The Process you've created doesn't take any parameters, so we can't control how it behaves on any particular execution. Let's add a parameter or two, and then we'll have a process that's beginning to look useful.

Passing parameters

Modify your test script as follows, to pass a couple of parameters to the process.

M Source Code (against 995)
% add process state = [];
state.initialMembranePotential = 0.8;
state.tau = 0.05;
fS = 1000;

You can go ahead and run this immediately, without modifying your process. Nothing will be different - the process has been presented these parameters, but it has ignored them, and this is quite acceptable in BRAHMS.

Reading parameters

Now modify your source file to actually read these parameters: the process state is passed in as persist.state, and is accessible in all events following EVENT_STATE_SET.

Here, we extract the parameter from the persist.state object during EVENT_STATE_SET, to illustrate that you may wish to prepare your state in some way during this event. If you've no preparations to make, you can equally leave it be and read it from there when you need it in later events.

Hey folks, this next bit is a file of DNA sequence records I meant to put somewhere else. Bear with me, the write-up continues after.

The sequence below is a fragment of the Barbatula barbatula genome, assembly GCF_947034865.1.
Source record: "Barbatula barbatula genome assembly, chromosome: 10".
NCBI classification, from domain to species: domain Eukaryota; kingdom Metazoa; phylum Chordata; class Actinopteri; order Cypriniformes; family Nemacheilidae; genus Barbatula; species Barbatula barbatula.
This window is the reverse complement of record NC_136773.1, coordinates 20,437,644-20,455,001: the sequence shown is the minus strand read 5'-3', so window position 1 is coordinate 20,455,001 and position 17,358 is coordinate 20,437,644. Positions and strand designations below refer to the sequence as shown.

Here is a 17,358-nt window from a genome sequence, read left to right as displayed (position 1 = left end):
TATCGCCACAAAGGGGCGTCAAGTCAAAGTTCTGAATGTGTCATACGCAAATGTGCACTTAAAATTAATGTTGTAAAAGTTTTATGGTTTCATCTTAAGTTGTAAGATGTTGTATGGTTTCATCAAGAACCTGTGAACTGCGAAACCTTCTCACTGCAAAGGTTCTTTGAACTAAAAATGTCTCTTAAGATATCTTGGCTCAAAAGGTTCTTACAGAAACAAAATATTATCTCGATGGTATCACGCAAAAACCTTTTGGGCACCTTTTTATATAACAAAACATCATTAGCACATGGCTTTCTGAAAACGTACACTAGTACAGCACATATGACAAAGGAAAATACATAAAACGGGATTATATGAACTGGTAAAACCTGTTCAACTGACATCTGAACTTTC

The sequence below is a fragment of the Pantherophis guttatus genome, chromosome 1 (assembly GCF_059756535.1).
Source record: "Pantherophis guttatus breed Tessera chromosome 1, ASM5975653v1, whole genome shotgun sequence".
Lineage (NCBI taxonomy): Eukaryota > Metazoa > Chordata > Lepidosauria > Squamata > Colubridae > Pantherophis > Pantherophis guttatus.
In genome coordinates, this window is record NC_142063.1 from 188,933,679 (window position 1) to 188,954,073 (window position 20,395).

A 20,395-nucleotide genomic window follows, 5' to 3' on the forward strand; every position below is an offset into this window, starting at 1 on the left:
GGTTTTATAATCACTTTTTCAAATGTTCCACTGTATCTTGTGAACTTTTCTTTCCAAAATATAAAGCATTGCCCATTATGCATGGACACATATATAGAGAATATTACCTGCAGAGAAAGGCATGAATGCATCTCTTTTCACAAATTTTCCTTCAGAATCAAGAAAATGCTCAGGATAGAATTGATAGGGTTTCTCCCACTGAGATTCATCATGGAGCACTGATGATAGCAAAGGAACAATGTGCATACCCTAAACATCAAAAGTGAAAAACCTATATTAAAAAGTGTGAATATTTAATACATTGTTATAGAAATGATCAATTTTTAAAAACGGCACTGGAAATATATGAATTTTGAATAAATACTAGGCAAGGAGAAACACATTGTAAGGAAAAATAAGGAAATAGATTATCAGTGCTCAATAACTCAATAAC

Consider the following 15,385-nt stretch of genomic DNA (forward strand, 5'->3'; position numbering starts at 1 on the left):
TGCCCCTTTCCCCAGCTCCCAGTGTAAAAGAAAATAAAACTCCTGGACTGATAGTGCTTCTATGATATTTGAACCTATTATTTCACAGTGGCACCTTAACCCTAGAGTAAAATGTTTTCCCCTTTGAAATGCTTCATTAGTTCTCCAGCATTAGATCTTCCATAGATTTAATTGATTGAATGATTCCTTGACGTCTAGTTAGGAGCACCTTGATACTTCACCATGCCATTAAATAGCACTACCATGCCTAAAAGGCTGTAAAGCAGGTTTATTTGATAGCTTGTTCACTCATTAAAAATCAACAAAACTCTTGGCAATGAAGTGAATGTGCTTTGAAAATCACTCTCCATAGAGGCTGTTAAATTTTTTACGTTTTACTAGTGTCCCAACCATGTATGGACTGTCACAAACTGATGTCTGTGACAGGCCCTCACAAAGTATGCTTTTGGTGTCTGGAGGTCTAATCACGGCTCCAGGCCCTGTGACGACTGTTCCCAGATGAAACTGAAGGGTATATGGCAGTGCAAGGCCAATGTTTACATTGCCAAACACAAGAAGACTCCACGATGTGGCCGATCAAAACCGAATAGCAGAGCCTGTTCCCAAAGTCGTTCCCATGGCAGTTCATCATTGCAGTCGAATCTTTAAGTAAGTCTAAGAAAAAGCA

M Source Code (against 1258)
% initialise a state
persist.currentMembranePotential = persist.state.initialMembranePotential;

Also add a modification to use the passed value of tau rather than the hard-coded value...

M Source Code (against 1258)
% run dynamics
tau = persist.state.tau;
fS = input.time.sampleRate.rate; lambda = exp(-1.0/(tau * fS)); persist.currentMembranePotential = persist.currentMembranePotential * lambda;

This should produce a plot like the following. Note that both the initial membrane potential, and the time constant of the decay, are now respecting the values we set in the test script.

Where do I go from here?

You can parametrize your process as much as you like, and pass in any Matlab structure of parameters. Here, we've seen only a couple of DOUBLE-type scalars, but there's no restriction, of course. How you access them in your Process will depend on the language you are writing in.

Using 1258, you will explore your parameters simply through the Matlab associative array interface, since they have been converted to this form from the underlying DataML XML node. This is, therefore, pretty trivial. What you pipe in in your Matlab system script comes out in your Matlab process.